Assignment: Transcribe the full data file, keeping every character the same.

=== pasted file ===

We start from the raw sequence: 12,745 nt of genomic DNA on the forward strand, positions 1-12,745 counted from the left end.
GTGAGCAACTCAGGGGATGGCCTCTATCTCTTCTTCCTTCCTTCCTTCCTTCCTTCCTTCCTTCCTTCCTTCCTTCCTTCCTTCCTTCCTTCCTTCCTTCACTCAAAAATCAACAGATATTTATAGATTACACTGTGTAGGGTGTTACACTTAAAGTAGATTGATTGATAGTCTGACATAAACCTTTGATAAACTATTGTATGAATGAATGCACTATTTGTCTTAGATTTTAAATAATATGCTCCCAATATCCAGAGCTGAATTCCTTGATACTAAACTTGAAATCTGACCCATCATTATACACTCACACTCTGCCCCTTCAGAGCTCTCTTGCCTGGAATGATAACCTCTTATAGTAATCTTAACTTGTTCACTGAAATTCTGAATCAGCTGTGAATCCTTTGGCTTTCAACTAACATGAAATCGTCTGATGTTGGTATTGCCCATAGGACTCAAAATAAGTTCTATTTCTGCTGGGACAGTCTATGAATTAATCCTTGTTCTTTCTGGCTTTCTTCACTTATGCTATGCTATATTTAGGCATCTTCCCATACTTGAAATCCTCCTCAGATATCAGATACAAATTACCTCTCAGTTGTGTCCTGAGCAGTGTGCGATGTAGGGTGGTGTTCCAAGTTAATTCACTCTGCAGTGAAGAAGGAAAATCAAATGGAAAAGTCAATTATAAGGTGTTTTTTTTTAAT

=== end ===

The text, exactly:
We start from the raw sequence: 12,745 nt of genomic DNA on the forward strand, positions 1-12,745 counted from the left end.
GTGAGCAACTCAGGGGATGGCCTCTATCTCTTCTTCCTTCCTTCCTTCCTTCCTTCCTTCCTTCCTTCCTTCCTTCCTTCCTTCCTTCCTTCCTTCCTTCACTCAAAAATCAACAGATATTTATAGATTACACTGTGTAGGGTGTTACACTTAAAGTAGATTGATTGATAGTCTGACATAAACCTTTGATAAACTATTGTATGAATGAATGCACTATTTGTCTTAGATTTTAAATAATATGCTCCCAATATCCAGAGCTGAATTCCTTGATACTAAACTTGAAATCTGACCCATCATTATACACTCACACTCTGCCCCTTCAGAGCTCTCTTGCCTGGAATGATAACCTCTTATAGTAATCTTAACTTGTTCACTGAAATTCTGAATCAGCTGTGAATCCTTTGGCTTTCAACTAACATGAAATCGTCTGATGTTGGTATTGCCCATAGGACTCAAAATAAGTTCTATTTCTGCTGGGACAGTCTATGAATTAATCCTTGTTCTTTCTGGCTTTCTTCACTTATGCTATGCTATATTTAGGCATCTTCCCATACTTGAAATCCTCCTCAGATATCAGATACAAATTACCTCTCAGTTGTGTCCTGAGCAGTGTGCGATGTAGGGTGGTGTTCCAAGTTAATTCACTCTGCAGTGAAGAAGGAAAATCAAATGGAAAAGTCAATTATAAGGTGTTTTTTTTTAAT